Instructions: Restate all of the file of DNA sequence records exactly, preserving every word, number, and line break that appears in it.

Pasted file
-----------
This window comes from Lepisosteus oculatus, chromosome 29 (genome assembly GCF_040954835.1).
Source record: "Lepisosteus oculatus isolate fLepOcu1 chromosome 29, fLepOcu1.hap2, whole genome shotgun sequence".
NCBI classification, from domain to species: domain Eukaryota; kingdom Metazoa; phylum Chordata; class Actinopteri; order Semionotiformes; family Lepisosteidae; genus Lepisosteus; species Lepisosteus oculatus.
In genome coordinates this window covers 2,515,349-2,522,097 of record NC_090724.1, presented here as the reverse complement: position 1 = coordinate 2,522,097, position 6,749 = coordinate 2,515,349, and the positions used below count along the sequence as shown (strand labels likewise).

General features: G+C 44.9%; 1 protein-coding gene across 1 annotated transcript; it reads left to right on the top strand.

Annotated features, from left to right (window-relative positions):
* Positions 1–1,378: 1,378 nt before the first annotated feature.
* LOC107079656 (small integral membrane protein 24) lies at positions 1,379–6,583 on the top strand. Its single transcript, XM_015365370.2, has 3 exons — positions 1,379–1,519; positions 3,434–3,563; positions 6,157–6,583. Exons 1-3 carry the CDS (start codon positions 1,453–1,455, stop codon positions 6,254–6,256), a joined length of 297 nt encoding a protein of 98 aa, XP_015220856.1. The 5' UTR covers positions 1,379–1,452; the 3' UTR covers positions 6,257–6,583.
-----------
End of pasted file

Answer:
This window comes from Lepisosteus oculatus, chromosome 29 (genome assembly GCF_040954835.1).
Source record: "Lepisosteus oculatus isolate fLepOcu1 chromosome 29, fLepOcu1.hap2, whole genome shotgun sequence".
NCBI classification, from domain to species: domain Eukaryota; kingdom Metazoa; phylum Chordata; class Actinopteri; order Semionotiformes; family Lepisosteidae; genus Lepisosteus; species Lepisosteus oculatus.
In genome coordinates this window covers 2,515,349-2,522,097 of record NC_090724.1, presented here as the reverse complement: position 1 = coordinate 2,522,097, position 6,749 = coordinate 2,515,349, and the positions used below count along the sequence as shown (strand labels likewise).

General features: G+C 44.9%; 1 protein-coding gene across 1 annotated transcript; it reads left to right on the top strand.

Annotated features, from left to right (window-relative positions):
* Positions 1–1,378: 1,378 nt before the first annotated feature.
* LOC107079656 (small integral membrane protein 24) lies at positions 1,379–6,583 on the top strand. Its single transcript, XM_015365370.2, has 3 exons — positions 1,379–1,519; positions 3,434–3,563; positions 6,157–6,583. Exons 1-3 carry the CDS (start codon positions 1,453–1,455, stop codon positions 6,254–6,256), a joined length of 297 nt encoding a protein of 98 aa, XP_015220856.1. The 5' UTR covers positions 1,379–1,452; the 3' UTR covers positions 6,257–6,583.